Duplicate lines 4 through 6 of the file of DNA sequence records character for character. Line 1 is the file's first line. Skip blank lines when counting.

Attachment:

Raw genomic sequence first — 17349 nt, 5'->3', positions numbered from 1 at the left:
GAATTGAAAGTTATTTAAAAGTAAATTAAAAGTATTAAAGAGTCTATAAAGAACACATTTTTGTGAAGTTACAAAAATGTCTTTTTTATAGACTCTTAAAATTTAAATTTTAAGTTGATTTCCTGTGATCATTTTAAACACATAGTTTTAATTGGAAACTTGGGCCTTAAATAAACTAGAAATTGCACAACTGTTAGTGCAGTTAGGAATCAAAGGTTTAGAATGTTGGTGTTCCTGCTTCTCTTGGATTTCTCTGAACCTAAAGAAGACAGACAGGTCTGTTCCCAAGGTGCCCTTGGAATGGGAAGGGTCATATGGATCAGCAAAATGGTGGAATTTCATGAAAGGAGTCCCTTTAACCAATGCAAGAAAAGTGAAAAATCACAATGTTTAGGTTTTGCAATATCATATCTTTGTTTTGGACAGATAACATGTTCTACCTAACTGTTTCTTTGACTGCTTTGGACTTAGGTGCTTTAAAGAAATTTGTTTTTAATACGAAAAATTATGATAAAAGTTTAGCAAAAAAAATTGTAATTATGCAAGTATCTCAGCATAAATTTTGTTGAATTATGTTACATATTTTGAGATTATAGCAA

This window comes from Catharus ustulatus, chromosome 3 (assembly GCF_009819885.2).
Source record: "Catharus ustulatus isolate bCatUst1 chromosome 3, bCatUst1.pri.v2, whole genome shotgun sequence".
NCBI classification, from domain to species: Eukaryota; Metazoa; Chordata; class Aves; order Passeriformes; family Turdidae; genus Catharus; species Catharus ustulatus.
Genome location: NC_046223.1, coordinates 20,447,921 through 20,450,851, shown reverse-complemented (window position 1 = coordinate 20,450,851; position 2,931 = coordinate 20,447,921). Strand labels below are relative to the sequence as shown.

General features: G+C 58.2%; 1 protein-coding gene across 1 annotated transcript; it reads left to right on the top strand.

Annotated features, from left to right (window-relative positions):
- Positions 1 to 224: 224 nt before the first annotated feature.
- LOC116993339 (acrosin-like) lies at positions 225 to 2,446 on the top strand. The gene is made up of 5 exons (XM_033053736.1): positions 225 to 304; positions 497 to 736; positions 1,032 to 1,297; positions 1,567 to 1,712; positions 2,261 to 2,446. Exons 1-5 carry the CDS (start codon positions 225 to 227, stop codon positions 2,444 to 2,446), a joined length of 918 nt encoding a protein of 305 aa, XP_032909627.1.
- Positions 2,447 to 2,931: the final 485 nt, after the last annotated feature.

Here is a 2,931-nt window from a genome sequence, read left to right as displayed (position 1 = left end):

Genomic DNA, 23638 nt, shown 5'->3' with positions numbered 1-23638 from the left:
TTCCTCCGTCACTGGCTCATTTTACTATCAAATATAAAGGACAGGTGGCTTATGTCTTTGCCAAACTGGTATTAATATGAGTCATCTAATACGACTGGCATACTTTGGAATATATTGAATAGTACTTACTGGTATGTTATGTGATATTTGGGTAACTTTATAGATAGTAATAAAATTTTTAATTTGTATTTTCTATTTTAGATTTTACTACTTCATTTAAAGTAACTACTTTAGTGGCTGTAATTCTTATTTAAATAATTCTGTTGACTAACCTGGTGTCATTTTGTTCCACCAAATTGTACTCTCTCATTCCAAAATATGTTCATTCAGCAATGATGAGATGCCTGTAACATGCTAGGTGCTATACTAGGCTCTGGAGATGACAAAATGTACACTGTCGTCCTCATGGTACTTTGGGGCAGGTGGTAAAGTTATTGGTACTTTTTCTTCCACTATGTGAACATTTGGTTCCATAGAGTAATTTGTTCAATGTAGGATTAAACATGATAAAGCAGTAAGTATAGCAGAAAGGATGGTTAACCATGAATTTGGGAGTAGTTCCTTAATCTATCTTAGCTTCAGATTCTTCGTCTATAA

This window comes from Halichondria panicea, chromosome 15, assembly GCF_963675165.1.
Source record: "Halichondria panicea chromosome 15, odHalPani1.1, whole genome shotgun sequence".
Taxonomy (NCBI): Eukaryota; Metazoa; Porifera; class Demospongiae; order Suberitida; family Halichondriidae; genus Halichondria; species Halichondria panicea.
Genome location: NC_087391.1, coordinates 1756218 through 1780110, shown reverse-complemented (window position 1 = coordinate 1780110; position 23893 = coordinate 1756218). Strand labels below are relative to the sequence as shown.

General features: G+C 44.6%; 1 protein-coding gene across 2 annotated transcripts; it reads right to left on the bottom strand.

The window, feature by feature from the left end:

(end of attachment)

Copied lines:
Source record: "Catharus ustulatus isolate bCatUst1 chromosome 3, bCatUst1.pri.v2, whole genome shotgun sequence".
NCBI classification, from domain to species: Eukaryota; Metazoa; Chordata; class Aves; order Passeriformes; family Turdidae; genus Catharus; species Catharus ustulatus.
Genome location: NC_046223.1, coordinates 20,447,921 through 20,450,851, shown reverse-complemented (window position 1 = coordinate 20,450,851; position 2,931 = coordinate 20,447,921). Strand labels below are relative to the sequence as shown.